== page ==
Color really shines in a setting of maximum social density and activity — like parties, concerts, or conferences. It may be equally interesting to use in a voyeuristic way in areas of high population — like wandering through Soho — if there are enough hipsters around to give you their perspective via photostream.

It won’t displace other photo sharing apps, like Instagram, but it will change the way we experience the most socially rich events.

Absolutely, color in the right environment could be interesting and even useful. Now we know how there doing the proximity/matching. It makes total sense that you need to be in a venue which is used for a shared experience (or as stowe calls it maximum social density) like a club, bar, conference, concert, etc. If (and it seems like it) this is there patient pending technology, then there is absolutely no doubt that there will be other proximity photosharing services popping up real soon..

The concept of proximity based photosharing is going no where, but I think color certainly is. To be honest, I’m just happy to be able to use the correct spelling of colour again *smile*

Color photosharing with people around you

I know its hugely unpopular but I actually quite like the idea of color the proximity photosharing application. I’ve not really played with it yet because I’m out of space once again on my HTC desire. But to be fair the user reviews are very telling…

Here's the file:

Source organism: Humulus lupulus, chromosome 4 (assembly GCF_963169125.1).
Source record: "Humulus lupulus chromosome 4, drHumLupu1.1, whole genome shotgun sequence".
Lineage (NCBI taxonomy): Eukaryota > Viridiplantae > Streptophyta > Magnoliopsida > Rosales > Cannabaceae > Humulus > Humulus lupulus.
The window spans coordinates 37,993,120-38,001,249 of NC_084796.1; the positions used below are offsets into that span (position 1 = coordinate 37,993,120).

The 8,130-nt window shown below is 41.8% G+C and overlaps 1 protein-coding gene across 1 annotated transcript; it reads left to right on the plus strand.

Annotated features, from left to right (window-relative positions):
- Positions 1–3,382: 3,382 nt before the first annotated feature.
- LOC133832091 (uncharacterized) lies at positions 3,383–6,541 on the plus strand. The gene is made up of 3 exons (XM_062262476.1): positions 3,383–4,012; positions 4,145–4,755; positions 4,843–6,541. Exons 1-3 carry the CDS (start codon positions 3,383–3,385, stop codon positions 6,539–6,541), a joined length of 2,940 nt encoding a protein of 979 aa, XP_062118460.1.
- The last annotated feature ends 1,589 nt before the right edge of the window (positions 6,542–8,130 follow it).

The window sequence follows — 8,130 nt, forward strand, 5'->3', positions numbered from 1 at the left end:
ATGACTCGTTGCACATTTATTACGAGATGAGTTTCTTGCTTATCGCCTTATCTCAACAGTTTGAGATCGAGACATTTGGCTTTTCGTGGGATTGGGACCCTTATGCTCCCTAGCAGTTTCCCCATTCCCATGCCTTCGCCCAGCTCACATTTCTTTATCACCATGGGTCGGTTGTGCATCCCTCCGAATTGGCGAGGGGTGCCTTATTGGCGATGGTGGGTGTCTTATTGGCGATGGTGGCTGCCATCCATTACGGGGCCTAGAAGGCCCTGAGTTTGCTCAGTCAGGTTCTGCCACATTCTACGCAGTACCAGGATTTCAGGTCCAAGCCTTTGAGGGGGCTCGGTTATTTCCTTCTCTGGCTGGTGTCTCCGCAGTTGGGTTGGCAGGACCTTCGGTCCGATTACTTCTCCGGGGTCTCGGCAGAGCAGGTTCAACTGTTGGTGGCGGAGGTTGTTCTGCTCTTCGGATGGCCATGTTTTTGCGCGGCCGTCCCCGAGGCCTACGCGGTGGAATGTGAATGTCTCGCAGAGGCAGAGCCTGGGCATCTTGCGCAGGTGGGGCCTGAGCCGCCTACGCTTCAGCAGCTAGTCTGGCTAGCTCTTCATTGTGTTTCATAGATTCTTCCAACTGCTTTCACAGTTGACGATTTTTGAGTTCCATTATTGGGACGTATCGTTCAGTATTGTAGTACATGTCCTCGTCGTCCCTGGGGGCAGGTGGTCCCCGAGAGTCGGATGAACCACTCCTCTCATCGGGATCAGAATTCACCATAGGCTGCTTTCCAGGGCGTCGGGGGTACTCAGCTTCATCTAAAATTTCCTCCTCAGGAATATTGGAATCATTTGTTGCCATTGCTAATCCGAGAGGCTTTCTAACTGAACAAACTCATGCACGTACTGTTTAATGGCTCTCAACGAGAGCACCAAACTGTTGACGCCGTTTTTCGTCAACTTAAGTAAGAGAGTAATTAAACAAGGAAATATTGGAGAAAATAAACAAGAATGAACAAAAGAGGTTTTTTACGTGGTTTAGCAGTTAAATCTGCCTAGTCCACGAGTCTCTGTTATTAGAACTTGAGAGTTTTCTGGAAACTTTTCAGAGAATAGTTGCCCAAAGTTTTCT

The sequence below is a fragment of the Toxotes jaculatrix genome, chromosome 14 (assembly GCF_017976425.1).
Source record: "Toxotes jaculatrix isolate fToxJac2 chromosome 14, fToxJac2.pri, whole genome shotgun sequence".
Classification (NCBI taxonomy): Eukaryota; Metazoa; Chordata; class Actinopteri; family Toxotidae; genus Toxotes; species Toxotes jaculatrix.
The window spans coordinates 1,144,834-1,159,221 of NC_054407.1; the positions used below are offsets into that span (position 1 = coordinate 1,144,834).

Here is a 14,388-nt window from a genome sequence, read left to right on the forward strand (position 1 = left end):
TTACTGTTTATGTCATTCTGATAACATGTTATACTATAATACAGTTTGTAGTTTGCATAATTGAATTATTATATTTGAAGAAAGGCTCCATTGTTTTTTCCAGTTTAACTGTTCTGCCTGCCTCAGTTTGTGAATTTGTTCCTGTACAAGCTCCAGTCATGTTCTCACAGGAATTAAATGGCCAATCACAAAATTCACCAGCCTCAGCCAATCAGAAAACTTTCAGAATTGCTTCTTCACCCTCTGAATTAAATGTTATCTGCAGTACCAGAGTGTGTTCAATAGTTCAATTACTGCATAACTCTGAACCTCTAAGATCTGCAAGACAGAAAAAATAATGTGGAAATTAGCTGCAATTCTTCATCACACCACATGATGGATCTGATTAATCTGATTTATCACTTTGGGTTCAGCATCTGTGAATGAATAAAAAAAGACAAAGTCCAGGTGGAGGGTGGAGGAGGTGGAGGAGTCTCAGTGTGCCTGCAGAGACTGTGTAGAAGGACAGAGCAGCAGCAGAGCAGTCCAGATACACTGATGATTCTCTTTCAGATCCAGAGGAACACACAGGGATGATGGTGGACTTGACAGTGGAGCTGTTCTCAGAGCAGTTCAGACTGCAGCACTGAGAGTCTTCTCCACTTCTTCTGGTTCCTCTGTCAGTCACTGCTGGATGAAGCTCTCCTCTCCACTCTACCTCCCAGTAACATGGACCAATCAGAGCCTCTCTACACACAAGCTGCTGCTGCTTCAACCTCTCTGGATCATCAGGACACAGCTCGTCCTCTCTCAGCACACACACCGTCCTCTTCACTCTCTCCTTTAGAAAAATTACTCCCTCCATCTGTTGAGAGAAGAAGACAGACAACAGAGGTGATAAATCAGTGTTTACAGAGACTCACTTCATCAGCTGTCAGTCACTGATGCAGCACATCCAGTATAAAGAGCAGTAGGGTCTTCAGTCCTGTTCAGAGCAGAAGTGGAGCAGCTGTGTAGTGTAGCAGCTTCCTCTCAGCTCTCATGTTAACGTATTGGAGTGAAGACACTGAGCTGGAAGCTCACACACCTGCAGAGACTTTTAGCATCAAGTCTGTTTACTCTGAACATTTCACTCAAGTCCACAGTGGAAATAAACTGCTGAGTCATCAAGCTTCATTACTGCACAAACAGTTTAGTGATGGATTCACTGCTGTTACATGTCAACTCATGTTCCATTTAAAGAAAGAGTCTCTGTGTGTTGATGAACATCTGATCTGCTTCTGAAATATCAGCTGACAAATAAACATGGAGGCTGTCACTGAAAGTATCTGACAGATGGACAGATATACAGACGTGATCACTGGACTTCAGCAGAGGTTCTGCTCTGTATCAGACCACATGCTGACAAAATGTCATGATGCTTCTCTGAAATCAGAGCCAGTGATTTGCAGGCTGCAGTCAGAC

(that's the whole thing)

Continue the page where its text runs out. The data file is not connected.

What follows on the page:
What the hell do the buttons mean cool concept. Was all over the news yet for millions in funding yet very confusing. Add some descriptions PLEASE!!! – Ray (1 star)

The interface is simple, lacking any real functionality. Theres not even an option to exit, you need to go through and manually kill the program. – Zach (1 star)

I was confused at first but totally understand it now! I actually just had a fun conversation with people in the next office building, through pictures!! I have a feeling the Android version has less feature than the iPhone versions though – I can’t seem to find where to go to share the photos! – Eric (4 stars)

Oh well… Nice concept but maybe terrible excursion by color labs (why the bloody hell are we using the american wording!) Out of all the locational based systems this one has me the most interested…

A few things I’d like to see on my kindle

My Kindle

So I’ve gotten into this lovely routine where I have Calibre automatically turns my subscriptions into ebooks for me and then I connect my Kindle to the USB to automatically sync the items. Then I sit in a nice coffee/tea shop reading my google reader unread subscriptions, readitlater, instapaper, etc. With the experimental webkit browser any links I want to check out, I can check them out using the cafe’s public wifi. The only issue is I really want some way of bookmarking with delicious or even readitlater the important stuff that I read.

I don’t know if you can add bookmarklets to the experimental webkit browser but that would be ideal.

My other alternative is some kind of note taking app on the kindle its self. I know you can add annotations to books but it seems getting them off isn’t as straight forward as it should be. Although I love just being able to read stuff on the kindle screen, I wouldn’t mind some blogging app. The keyboard is not bad and being able to draft up a blog entry would be great, specially when you google reader on the device its self. I’m also wondering if I can make use of Conduit again to do some transferring of notes, like I had planned for my Sony Ereader.

So in ideally I’d like to see a full blogging app, a browser with bookmarklets and Ideally a evernote client.

Come on say it with me, Evernote on a wireless kindle would be amazing and dare I say a killer app for the kindle3.